And what does the mainstream media do? College football is a big business, access is key, and for the television networks that cover them they want to avoid any controversies at all costs so that advertisers will continue to pay the big bucks and fans will continue to watch the games. Their reporters seemingly are more interested in covering the main event than the sausage-factory atmosphere that goes on behind the events (such as keeping Maurice Clarett eligible --at least according to Clarett) and helps make the events what they are. Can you say inherent conflict of interest? In some cases, yes.
As for beat reporters, well, there is the age-old question of access. Some reporters have been on the job for so long in towns so small that either they feel they are part of the team or believe that they risk unemployment or physical injury if they were to call into question practices at the local school. Question the coach, question whether the school you cover really deserves the national rank that it has, and, well, you could lose access or more. Why? There's a lot of money at stake in the BCS bowl games, and no one wants to see it jeopardized. Not one bit.
So how will things really change? Well, here are a few suggestions:
1. SMU was the last school to get the death penalty for repeat NCAA violations, and the NCAA needs to go back and re-examine what it will do to repeat or egregious defenders. Shutting down a school's football program for a year or two because they either are unable or unwilling to adhere to NCAA rules would be a good step in the right direction. The other schools who might try to skirt the rules on occasion would start taking compliance very seriously.
2. Full disclosures of the types of courses scholarship athletes take and their progress toward degrees. And I mean full disclosure. Of every course, every title, every description, and how the distribution lays out. Posted on the school's website. Updated every semester. It seems that for every Craig Krenzel at Ohio State, there were many more who got credit for playing football and who probably were not in biology labs. Take away scholarships every year from the schools that are at the bottom x% of the list, while we're at it. Remember, we're still talking about an extracurricular activity here, so let's make sure the curricular receives its proper emphasis.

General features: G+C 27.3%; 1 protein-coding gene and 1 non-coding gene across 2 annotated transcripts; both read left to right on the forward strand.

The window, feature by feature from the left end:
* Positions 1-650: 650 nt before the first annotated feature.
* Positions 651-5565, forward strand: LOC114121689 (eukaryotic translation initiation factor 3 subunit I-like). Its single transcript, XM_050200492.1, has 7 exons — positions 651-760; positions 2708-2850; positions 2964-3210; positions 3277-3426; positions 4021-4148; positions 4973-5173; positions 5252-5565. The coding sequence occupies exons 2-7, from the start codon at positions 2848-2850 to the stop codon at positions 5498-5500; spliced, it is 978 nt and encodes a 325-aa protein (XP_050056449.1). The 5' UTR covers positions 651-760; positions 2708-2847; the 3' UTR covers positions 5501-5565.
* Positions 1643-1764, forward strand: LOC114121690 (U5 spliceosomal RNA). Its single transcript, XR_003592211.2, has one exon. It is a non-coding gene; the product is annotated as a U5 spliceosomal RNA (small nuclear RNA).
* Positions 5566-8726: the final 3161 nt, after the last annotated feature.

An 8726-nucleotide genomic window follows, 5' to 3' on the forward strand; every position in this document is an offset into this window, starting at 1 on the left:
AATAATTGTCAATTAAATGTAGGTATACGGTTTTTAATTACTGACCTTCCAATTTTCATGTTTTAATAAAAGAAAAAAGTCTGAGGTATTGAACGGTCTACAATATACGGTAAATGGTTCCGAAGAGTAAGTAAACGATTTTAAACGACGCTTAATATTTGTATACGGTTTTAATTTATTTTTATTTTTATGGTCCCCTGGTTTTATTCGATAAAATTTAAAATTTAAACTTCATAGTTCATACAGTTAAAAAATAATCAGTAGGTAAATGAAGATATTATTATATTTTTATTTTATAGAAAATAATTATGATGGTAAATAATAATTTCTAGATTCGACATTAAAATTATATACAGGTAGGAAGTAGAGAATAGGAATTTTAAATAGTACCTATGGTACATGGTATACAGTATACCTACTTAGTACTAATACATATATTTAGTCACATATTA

3. Post-eligibility, post-exit surveillance disclosure. Schools should be required to disclose what their former players are doing career-wise, as it would be interesting to see how many players from each school are working jobs for which no college degree is required. Again, updated by semester. Why is this important? Because it will tell potential recruits whether the well-dressed recruiter who comes into their houses, compliments their mother's cooking and says something funny to the bratty little sister whether the coach is selling character and career or snake oil. Plain and simple. Like a company's sales figures, the numbers do not lie. Eighteen year-olds can fall for the flash and dash because they haven't been around the block a lot. Come to think of it, the school not only should post the academic information and career information on their websites, they should be required to provide a written brochure to the recruit and get a signed acknowledgment back from them that they received the materials.
4. Increase the monthly stipend for scholarship athletes. It's been long overdue, and giving them a little more pocket money (especially because they aren't allowed to hold down jobs in-season) will remove the risks of temptation that sometimes can arise for young adults.
5. Tell boosters that it's okay for them to give money, to get a primo tailgating spot, to get a photo taken with the coach, and to get good seats, but that they should stay the heck away from the players. Too much booster influence seems only to help the boosters egos in the long run, and not the kids. And football coaches and boosters alike need to remember, in case they have forgotten, is that they're dealing with kids' futures; they are not running a plantation or football player mill. Kids are not inventory to be depreciated and written off. Each one of them matters. Any boosters who get too close to players should be banned from the campus and from having access to the team. Period.
The NCAA and its members schools have some choices to make about the type of institutions they want to be. Universities are supposed to foster innovation and are supposed to inspire better ways to live our lives at all levels. To do so truly, they need to walk the talk and ensure that all corners of their institutions are acting fairly, honestly and decently with every law, rule and regulation, and, as importantly, with every human being that they come into contact with.
Because winning the national title -- in anything -- at all costs does not make your school a champion.